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A guide to the 7 wonderful Canary Islands

You’ve heard of the resorts, of course. But did you also know that the Canary Islands are home to the highest mountain in Spain? That they are clad in pine forest and ringed with volcanic black-sand beaches? That they are not only Europe’s best whale watching hotspot but also a mecca for surfers, and for hikers? There is so much more to discover in this sunny archipelago than just a string of resorts, so pick an island and start exploring.

1. Tenerife

Tenerife La Orotava

This is the island everyone knows – or thinks they know. The highlight (literally) is Mount Teide, a lofty volcano that can be reached by cable car or, more enticingly, on foot. Its steaming slopes lead down to thick pine forest alive with birds before giving way to the coastal plains and ultimately the black sand beaches its lava has created. Teide also created the long-soak-worthy natural rockpools at Garachico and the bizarre rock formations and teetering stacks around the Canadas del Teide, while man built the gorgeous ancient towns of La Laguna and La Orotava, where brightly painted mansion houses are decked with carved wooden balconies. The channel between Tenerife and La Gomera is the best place for that whale watching. Board a boat in Los Cristianos and keep your eyes peeled for sperm, minke and even killer whales.

2. Gran Canaria

Gran Canaria

Gran Canaria is a self-styled “continent in miniature” and for once the tourist board cliché rings true. Because the most populated of the Canary Islands has it all. Here you can stroll the waterfront of vibrant capital Las Palmas de Gran Canaria one day and run full pelt down the vast, empty sand dunes at Maspalomas the next. Inland you can explore plunging gorges and lofty peaks, hiking up to the lavascape around volcanic stack Roque Nublo and crisscrossing the mountains through cool pine tree forest to reach the picturesque old towns of Teror and Tejeda. The highest village is Artenara, and should not be missed for its troglodyte caves (some of which are still inhabited) and far-reaching views of the island and over to Teide on distant Tenerife.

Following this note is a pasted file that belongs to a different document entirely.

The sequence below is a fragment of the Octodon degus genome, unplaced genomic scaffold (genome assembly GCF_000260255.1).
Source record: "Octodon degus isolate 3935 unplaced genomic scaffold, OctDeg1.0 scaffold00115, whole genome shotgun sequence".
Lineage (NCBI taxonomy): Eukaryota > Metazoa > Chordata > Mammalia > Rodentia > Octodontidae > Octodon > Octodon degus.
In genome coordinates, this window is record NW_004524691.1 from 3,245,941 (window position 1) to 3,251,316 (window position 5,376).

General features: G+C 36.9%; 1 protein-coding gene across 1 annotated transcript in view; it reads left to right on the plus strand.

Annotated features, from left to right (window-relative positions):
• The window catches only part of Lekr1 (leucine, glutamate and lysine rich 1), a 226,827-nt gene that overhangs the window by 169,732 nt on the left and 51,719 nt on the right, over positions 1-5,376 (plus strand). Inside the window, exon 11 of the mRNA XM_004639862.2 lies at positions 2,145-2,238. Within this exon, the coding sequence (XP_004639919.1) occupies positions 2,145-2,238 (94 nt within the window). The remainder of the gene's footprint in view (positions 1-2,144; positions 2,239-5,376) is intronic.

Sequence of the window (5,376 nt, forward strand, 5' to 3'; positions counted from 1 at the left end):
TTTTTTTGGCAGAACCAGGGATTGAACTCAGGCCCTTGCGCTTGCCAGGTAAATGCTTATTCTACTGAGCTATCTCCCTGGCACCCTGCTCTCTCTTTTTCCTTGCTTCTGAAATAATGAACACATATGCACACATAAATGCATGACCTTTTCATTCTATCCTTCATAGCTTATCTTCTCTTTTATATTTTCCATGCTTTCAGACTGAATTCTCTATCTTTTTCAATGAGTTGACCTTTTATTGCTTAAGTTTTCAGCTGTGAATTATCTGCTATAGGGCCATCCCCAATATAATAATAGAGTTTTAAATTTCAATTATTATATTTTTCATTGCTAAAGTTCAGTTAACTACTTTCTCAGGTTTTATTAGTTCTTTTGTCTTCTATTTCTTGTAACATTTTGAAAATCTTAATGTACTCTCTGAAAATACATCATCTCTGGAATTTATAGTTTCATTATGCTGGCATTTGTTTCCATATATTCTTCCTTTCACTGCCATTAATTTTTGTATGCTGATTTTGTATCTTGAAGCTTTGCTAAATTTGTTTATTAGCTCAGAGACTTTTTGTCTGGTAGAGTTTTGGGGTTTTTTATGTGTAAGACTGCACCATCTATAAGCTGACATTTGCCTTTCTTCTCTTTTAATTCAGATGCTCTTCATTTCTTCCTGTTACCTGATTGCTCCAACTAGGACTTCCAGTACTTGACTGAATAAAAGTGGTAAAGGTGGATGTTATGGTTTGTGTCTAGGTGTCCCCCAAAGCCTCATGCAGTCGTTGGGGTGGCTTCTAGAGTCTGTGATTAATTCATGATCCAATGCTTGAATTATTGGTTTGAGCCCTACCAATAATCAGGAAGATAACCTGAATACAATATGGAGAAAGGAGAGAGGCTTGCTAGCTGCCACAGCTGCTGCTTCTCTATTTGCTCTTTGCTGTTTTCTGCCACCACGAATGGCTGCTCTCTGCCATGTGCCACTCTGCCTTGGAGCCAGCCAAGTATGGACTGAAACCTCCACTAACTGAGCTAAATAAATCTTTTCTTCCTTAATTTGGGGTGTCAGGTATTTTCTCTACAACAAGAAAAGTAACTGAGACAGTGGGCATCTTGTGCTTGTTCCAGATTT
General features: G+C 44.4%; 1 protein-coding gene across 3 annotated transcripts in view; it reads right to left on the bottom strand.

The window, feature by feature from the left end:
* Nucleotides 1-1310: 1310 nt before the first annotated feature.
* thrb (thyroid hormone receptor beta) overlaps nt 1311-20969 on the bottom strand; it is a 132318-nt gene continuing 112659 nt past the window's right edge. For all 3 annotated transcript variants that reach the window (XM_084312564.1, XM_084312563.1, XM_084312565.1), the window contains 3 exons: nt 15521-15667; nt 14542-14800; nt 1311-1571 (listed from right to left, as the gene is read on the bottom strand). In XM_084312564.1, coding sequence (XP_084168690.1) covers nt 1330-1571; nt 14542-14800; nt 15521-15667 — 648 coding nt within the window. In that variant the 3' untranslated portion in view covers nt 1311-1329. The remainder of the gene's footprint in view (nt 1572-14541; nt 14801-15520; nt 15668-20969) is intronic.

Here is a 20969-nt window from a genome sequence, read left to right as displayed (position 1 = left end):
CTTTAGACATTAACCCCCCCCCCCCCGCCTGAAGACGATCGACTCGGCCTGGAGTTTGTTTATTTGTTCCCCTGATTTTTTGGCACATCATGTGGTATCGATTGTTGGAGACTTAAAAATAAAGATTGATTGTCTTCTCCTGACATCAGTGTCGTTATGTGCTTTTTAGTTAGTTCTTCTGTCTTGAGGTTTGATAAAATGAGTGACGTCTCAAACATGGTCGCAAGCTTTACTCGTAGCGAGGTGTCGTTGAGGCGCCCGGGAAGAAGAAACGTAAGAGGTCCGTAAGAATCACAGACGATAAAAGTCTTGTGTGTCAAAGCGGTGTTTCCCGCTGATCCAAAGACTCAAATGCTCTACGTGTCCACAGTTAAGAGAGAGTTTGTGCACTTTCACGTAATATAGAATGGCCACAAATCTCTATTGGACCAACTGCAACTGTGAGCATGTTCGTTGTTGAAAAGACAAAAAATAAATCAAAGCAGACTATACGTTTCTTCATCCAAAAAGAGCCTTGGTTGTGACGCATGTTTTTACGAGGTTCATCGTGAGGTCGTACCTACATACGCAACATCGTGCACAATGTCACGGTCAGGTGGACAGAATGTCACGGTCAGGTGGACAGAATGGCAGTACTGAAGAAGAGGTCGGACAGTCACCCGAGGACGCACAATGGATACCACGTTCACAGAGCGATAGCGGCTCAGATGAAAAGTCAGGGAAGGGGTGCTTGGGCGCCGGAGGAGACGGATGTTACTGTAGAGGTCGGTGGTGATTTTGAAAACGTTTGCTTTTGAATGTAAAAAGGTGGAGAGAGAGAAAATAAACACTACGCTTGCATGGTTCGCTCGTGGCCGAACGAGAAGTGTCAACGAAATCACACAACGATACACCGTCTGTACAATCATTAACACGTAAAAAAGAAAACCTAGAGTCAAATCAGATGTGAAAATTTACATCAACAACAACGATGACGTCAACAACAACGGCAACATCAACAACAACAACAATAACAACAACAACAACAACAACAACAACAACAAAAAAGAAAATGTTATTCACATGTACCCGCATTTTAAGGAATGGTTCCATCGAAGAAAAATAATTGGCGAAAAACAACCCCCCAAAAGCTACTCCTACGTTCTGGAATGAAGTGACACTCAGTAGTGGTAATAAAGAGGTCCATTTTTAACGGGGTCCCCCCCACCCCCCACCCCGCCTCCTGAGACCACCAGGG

3. Lanzarote

Timanfaya National Park

Lanzarote has a style that is all its own, and this is mostly thanks to the island’s own Cesar Manrique, an architect and designer who put the brakes on rampant development. Here all buildings are restricted in height, there are no advertising billboards and almost every roundabout centres on a sculpture, many of which move like wind chimes. These high standards continue in everything from the hotels to the food and wine. You can stay in a yurt at Finca de Arrieta or on a vineyard at Finca Malvasia, and spend your days washing down freshly cooked squid and clams with the Canary Islands’ best wine, cultivated by the volcanic soil here. Make time to visit the volcanic cavern of Jameos del Agua, formed by nature but sculpted by Manrique, and the otherworldly Timanfaya national park, epicentre of one of the worst earthquakes the world has ever seen, in 1730.

4. Fuerteventura

Fuerteventura